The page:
Pineapple tarts; A buttery, small, bite-sized pastry well known to be one of the key factors that have increased the weights of people all around.
So what makes them so good?
Is it merely the convenience of having these little pastries being able to quench the sudden urges to have a snack? Or perhaps the way it can be easily passed around and shared with our families and friends?
Does it matter?
Probably not, especially as I reach out to snag the last tart off the plate while writing this.
A quick Wikipedia search would lead us to the humble start of how the little snack was created;
Pineapple tart is a small, bite-size pastry filled or topped with pineapple jam, commonly found throughout different parts of Southeast Asia such as Indonesia (kue nastar), Malaysia (Baba Malay: kueh tae or kuih tair, Malay language: kuih tat nanas), Brunei and Singapore in various forms.
The pineapple tart was possibly invented back in the 16th century when the pineapple, a fruit native to South America, was introduced by Portuguese merchants to Asia, specifically the Malay Peninsula. A similarly influenced pastry, known as pineapple cake or pineapple pastry, is also found in Taiwan, South Korea and Japan.
Which brings a thought to mind: How did the pineapple tarts arrive in Singapore?
Well, once upon a time, Singapore in the mid-1800s had so much pineapple fruit readily available that people were complaining about the fruits blocking out landing places and staircases! In 1849, it was the third most cultivated crop in Singapore by acreage and was often grown as a catch crop alongside rubber trees, which required a considerably longer amount of time to mature. However, the sweet-sour juicy fruit also faced a number of challenges when it came to being shipped off on longer distances; Mainly, it did not fare well on the long journeys and was difficult to keep from rotting as it equated to a longer time out as well.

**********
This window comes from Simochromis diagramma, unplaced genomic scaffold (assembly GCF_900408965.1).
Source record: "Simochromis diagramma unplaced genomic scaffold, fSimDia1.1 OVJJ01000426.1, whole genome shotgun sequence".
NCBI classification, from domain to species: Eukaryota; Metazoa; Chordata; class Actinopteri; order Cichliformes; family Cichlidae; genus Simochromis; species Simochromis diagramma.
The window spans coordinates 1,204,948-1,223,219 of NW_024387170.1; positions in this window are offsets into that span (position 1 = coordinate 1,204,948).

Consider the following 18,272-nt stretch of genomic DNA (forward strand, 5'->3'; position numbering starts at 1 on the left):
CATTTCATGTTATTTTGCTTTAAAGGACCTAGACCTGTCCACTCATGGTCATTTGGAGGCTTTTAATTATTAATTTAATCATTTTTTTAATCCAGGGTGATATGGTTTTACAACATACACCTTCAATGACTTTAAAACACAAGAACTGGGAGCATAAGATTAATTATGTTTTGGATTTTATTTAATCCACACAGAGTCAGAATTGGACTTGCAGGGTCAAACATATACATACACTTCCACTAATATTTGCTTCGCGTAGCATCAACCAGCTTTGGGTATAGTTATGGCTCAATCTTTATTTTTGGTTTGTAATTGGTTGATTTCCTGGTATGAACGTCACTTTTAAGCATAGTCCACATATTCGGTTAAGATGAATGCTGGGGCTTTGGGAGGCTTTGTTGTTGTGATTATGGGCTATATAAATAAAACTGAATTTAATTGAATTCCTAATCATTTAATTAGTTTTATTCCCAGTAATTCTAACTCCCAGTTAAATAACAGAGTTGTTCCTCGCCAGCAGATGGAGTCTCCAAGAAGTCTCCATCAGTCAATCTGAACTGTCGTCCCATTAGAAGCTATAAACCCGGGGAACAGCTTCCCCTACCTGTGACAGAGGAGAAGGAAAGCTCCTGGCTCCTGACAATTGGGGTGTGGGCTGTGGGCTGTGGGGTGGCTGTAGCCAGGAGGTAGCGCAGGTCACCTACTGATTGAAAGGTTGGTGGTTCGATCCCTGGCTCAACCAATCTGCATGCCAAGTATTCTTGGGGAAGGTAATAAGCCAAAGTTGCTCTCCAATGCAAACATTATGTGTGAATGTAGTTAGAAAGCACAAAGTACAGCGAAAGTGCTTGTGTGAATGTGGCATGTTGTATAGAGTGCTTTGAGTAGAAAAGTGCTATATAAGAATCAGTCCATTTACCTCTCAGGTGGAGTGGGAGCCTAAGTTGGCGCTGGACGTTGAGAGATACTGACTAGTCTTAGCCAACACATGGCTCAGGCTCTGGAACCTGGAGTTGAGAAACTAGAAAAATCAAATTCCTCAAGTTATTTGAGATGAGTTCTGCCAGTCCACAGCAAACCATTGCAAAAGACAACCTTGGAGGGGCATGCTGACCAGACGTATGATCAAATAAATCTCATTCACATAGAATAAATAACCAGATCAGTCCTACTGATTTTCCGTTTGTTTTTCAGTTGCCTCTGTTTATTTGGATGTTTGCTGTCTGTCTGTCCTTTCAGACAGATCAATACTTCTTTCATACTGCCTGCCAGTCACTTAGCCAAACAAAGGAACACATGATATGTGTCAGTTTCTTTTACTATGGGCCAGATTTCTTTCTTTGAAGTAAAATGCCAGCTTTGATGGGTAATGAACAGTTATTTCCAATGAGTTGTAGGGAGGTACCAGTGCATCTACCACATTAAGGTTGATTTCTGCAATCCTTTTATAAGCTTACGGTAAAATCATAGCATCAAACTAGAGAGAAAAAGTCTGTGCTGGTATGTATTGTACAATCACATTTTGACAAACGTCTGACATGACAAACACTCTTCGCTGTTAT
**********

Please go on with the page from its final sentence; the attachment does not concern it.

Thus, entrepreneurs came up with the idea of canning pineapples, leading to a boom in the industry as it allowed the exportations to spread out across the world, creating and providing a lot more job opportunities for the communities of Singapore as one of the earliest manufacturing industries born.
With these, the pineapple tart was eventually born by the various cultures brought in by the different colonials and early immigrants, forming a bite-sized snack of ethnic harmony.
These bite-sized snacks are an amalgamation of ethnic influences in Singapore: a distinctly European buttery biscuit base topped with a dollop of Nyonya-style pineapple jam scented with spices like star anise, cloves and cinnamon, native to this part of the world.
In Hokkien and Cantonese, pineapple is called ‘ong lai’, which literally means ‘fortune come’. The naturally golden pineapple fruit was seen as a symbol of wealth and prosperity, used in Chinese rituals like rolling it into a new house to welcome riches into the home. Pineapple tarts also became ubiquitous during the Lunar New Year as it gained popularity as an auspicious gift for family and friends.
Did you know? There were even pioneers of Singapore crowned as Pineapple Kings!
For more information about the Pineapple Kings and the rare images kept by our very own National Archives of Singapore, check this blog out!
Psst… Our local NLB is also a great source of information about pineapples and their influence in Singapore!
With that said, let us return to talking about the addicting little treat.
As the years go by and the eras roll forward, so do the creative touch of our pastry bakers.
The tart whose classic look would form the image of a little delicate flower waiting to be consumed at once has achieved even more recognition by the hands of these different cultural roots as well as bringing the other types of pineapple tarts to attention to the classic-lovers.
For example, the Taiwanese Pineapple Cake has a rectangular shape and a mix of pineapple-winter melon jam filling, adding milk powder and parmesan cheese powder to the dough mixture which changes the texture of the pastry and adds a touch of that mild, sweet-pungent flavors to the taste.
Food For Thought shares with us the difference between Malaysian Pineapple Tarts and Taiwanese Pineapple Tarts, bringing out detailed observations of their unique points.
So which type of Pineapple Tarts do you like?
If you have yet to try the classic open-faced pineapple tarts or the enclosed golf ball pineapple tarts, do give our humble little store a try!
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